Some of you may have noticed that I haven’t posted in awhile. This begins a new series of posts for me, and I do mean series.
I've started another novel, and I’m going to post each week about something that’s come up in the writing process. This week: two sayings about jumping -- jumping horses -- that work just as well for writing. Riding up to a jump can be un-nerving, and some advise this:
“Throw your heart over first and the rest will follow.”
One of my riding teachers put it more bluntly:
“When you’re riding up to a jump, you have to be so determined that if a truck got in your way, you’d jump over it.”
That's the attitude I need. For me, anyway, there are always reasons NOT to start a novel. There are the reasons that are permanent fixtures in most writers' minds: it may never sell, I may be wasting my time, it may not be any good, what if I run out of money, I miss my friends -- blah blah blah. And there are the excuses that come up sometimes: I’m tired, it’s not a good day, I’m at _____’s house -- I can’t write here. Also, blah blah blah.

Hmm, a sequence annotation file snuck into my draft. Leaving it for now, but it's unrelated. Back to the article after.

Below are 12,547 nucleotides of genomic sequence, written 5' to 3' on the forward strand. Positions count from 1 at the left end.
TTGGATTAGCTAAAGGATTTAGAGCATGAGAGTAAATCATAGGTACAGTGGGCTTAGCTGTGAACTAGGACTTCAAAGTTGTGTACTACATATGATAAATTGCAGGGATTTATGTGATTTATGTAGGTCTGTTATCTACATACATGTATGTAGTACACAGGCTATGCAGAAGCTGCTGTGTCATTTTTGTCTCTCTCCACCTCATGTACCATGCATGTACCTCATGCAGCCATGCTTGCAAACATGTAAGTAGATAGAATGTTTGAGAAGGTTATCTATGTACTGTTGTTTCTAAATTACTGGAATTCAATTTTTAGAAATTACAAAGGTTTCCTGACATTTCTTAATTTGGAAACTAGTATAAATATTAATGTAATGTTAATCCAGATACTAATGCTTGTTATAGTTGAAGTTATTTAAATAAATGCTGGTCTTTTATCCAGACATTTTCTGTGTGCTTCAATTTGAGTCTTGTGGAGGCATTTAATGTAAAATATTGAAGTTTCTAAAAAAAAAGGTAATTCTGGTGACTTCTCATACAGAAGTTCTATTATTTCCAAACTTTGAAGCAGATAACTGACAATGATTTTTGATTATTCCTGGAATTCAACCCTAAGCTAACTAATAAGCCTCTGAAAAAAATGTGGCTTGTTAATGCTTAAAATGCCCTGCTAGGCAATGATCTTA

The fact is that for me, the best way to finish a novel is to work on it every day, no matter what. I kept putting my last novel aside for various reasons, some practical, some just dumb, and every time I came back to it, it had become a different book! The only way to have that kind of determination is to believe in the book and love it enough to push all those reasons aside -- and not care what they, the gate-keepers, think of the idea, either. Writing and wondering about them doesn't work for me (I did that last time, too).
This time, I’m writing the kind of novel I like to read myself, and I"m writing it every day, no matter what. I'll do that, and try my hardest, too (no typing not writing) until September. I can make my money last until then even if I don't sell anything. I have have a few other mss. out there, and if they haven't sold by September, I’ll borrow money and look for a job....and keep writing the novel until it's done.
In the meantime, I’ll canter steadily-- not gallop -- up to the jump, DETERMINED to go over it, concentrating completely, but riding with a pretty long loose rein, just short enough to control the energy.
Outline: 1613 words
Novel itself: 729